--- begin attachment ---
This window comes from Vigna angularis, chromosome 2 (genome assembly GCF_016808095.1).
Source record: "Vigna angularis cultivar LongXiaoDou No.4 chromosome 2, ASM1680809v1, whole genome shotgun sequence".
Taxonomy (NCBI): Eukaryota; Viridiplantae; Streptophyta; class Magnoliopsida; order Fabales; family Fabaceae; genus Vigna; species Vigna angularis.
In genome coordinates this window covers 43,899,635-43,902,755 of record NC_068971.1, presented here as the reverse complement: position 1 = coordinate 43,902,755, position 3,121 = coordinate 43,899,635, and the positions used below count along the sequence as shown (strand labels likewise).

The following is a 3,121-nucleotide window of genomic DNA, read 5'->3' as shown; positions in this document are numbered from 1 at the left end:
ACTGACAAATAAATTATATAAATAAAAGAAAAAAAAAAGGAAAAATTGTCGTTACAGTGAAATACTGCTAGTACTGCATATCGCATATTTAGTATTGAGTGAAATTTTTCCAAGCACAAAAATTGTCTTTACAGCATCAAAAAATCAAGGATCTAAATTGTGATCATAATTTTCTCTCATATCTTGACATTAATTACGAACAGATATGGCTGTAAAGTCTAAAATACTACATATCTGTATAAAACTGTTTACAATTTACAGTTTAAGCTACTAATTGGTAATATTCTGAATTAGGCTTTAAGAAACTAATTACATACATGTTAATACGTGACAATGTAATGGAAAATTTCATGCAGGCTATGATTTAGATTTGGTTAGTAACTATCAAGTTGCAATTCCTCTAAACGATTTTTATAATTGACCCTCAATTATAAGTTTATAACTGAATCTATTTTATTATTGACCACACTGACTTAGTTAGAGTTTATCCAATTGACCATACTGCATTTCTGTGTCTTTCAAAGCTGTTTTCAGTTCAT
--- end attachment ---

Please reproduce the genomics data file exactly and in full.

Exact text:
This window comes from Vigna angularis, chromosome 2 (genome assembly GCF_016808095.1).
Source record: "Vigna angularis cultivar LongXiaoDou No.4 chromosome 2, ASM1680809v1, whole genome shotgun sequence".
Taxonomy (NCBI): Eukaryota; Viridiplantae; Streptophyta; class Magnoliopsida; order Fabales; family Fabaceae; genus Vigna; species Vigna angularis.
In genome coordinates this window covers 43,899,635-43,902,755 of record NC_068971.1, presented here as the reverse complement: position 1 = coordinate 43,902,755, position 3,121 = coordinate 43,899,635, and the positions used below count along the sequence as shown (strand labels likewise).

The following is a 3,121-nucleotide window of genomic DNA, read 5'->3' as shown; positions in this document are numbered from 1 at the left end:
ACTGACAAATAAATTATATAAATAAAAGAAAAAAAAAAGGAAAAATTGTCGTTACAGTGAAATACTGCTAGTACTGCATATCGCATATTTAGTATTGAGTGAAATTTTTCCAAGCACAAAAATTGTCTTTACAGCATCAAAAAATCAAGGATCTAAATTGTGATCATAATTTTCTCTCATATCTTGACATTAATTACGAACAGATATGGCTGTAAAGTCTAAAATACTACATATCTGTATAAAACTGTTTACAATTTACAGTTTAAGCTACTAATTGGTAATATTCTGAATTAGGCTTTAAGAAACTAATTACATACATGTTAATACGTGACAATGTAATGGAAAATTTCATGCAGGCTATGATTTAGATTTGGTTAGTAACTATCAAGTTGCAATTCCTCTAAACGATTTTTATAATTGACCCTCAATTATAAGTTTATAACTGAATCTATTTTATTATTGACCACACTGACTTAGTTAGAGTTTATCCAATTGACCATACTGCATTTCTGTGTCTTTCAAAGCTGTTTTCAGTTCAT